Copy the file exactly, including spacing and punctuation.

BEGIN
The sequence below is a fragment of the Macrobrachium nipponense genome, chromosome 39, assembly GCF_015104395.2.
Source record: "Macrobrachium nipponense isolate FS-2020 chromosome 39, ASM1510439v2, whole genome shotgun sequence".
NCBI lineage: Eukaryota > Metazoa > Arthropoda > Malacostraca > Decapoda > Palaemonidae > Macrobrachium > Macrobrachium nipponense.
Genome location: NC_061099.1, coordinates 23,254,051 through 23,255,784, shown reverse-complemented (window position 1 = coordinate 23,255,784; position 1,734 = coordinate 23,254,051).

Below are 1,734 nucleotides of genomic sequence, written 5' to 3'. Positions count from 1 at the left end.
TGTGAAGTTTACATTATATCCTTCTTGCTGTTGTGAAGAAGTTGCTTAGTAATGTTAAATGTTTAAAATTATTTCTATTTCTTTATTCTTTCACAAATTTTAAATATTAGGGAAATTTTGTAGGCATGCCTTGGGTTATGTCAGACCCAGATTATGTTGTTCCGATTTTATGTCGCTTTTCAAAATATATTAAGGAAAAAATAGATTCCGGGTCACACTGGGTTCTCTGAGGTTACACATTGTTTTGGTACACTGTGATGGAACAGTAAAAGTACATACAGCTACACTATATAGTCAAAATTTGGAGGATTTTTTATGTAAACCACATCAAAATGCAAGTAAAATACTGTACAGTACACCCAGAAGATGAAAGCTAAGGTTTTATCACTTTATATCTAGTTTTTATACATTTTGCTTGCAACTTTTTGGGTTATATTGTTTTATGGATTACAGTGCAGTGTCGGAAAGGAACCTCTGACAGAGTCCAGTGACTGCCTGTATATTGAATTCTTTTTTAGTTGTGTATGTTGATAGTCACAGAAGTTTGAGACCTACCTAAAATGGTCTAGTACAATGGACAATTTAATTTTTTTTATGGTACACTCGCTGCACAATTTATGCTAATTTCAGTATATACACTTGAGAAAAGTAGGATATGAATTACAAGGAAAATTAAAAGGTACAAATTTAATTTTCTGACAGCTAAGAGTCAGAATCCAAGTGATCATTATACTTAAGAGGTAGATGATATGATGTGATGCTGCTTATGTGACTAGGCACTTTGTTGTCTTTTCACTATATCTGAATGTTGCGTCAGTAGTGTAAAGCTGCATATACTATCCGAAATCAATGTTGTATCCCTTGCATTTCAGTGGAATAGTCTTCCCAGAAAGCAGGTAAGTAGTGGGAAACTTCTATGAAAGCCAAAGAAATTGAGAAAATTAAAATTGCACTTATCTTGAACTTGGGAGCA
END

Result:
The sequence below is a fragment of the Macrobrachium nipponense genome, chromosome 39, assembly GCF_015104395.2.
Source record: "Macrobrachium nipponense isolate FS-2020 chromosome 39, ASM1510439v2, whole genome shotgun sequence".
NCBI lineage: Eukaryota > Metazoa > Arthropoda > Malacostraca > Decapoda > Palaemonidae > Macrobrachium > Macrobrachium nipponense.
Genome location: NC_061099.1, coordinates 23,254,051 through 23,255,784, shown reverse-complemented (window position 1 = coordinate 23,255,784; position 1,734 = coordinate 23,254,051).

Below are 1,734 nucleotides of genomic sequence, written 5' to 3'. Positions count from 1 at the left end.
TGTGAAGTTTACATTATATCCTTCTTGCTGTTGTGAAGAAGTTGCTTAGTAATGTTAAATGTTTAAAATTATTTCTATTTCTTTATTCTTTCACAAATTTTAAATATTAGGGAAATTTTGTAGGCATGCCTTGGGTTATGTCAGACCCAGATTATGTTGTTCCGATTTTATGTCGCTTTTCAAAATATATTAAGGAAAAAATAGATTCCGGGTCACACTGGGTTCTCTGAGGTTACACATTGTTTTGGTACACTGTGATGGAACAGTAAAAGTACATACAGCTACACTATATAGTCAAAATTTGGAGGATTTTTTATGTAAACCACATCAAAATGCAAGTAAAATACTGTACAGTACACCCAGAAGATGAAAGCTAAGGTTTTATCACTTTATATCTAGTTTTTATACATTTTGCTTGCAACTTTTTGGGTTATATTGTTTTATGGATTACAGTGCAGTGTCGGAAAGGAACCTCTGACAGAGTCCAGTGACTGCCTGTATATTGAATTCTTTTTTAGTTGTGTATGTTGATAGTCACAGAAGTTTGAGACCTACCTAAAATGGTCTAGTACAATGGACAATTTAATTTTTTTTATGGTACACTCGCTGCACAATTTATGCTAATTTCAGTATATACACTTGAGAAAAGTAGGATATGAATTACAAGGAAAATTAAAAGGTACAAATTTAATTTTCTGACAGCTAAGAGTCAGAATCCAAGTGATCATTATACTTAAGAGGTAGATGATATGATGTGATGCTGCTTATGTGACTAGGCACTTTGTTGTCTTTTCACTATATCTGAATGTTGCGTCAGTAGTGTAAAGCTGCATATACTATCCGAAATCAATGTTGTATCCCTTGCATTTCAGTGGAATAGTCTTCCCAGAAAGCAGGTAAGTAGTGGGAAACTTCTATGAAAGCCAAAGAAATTGAGAAAATTAAAATTGCACTTATCTTGAACTTGGGAGCA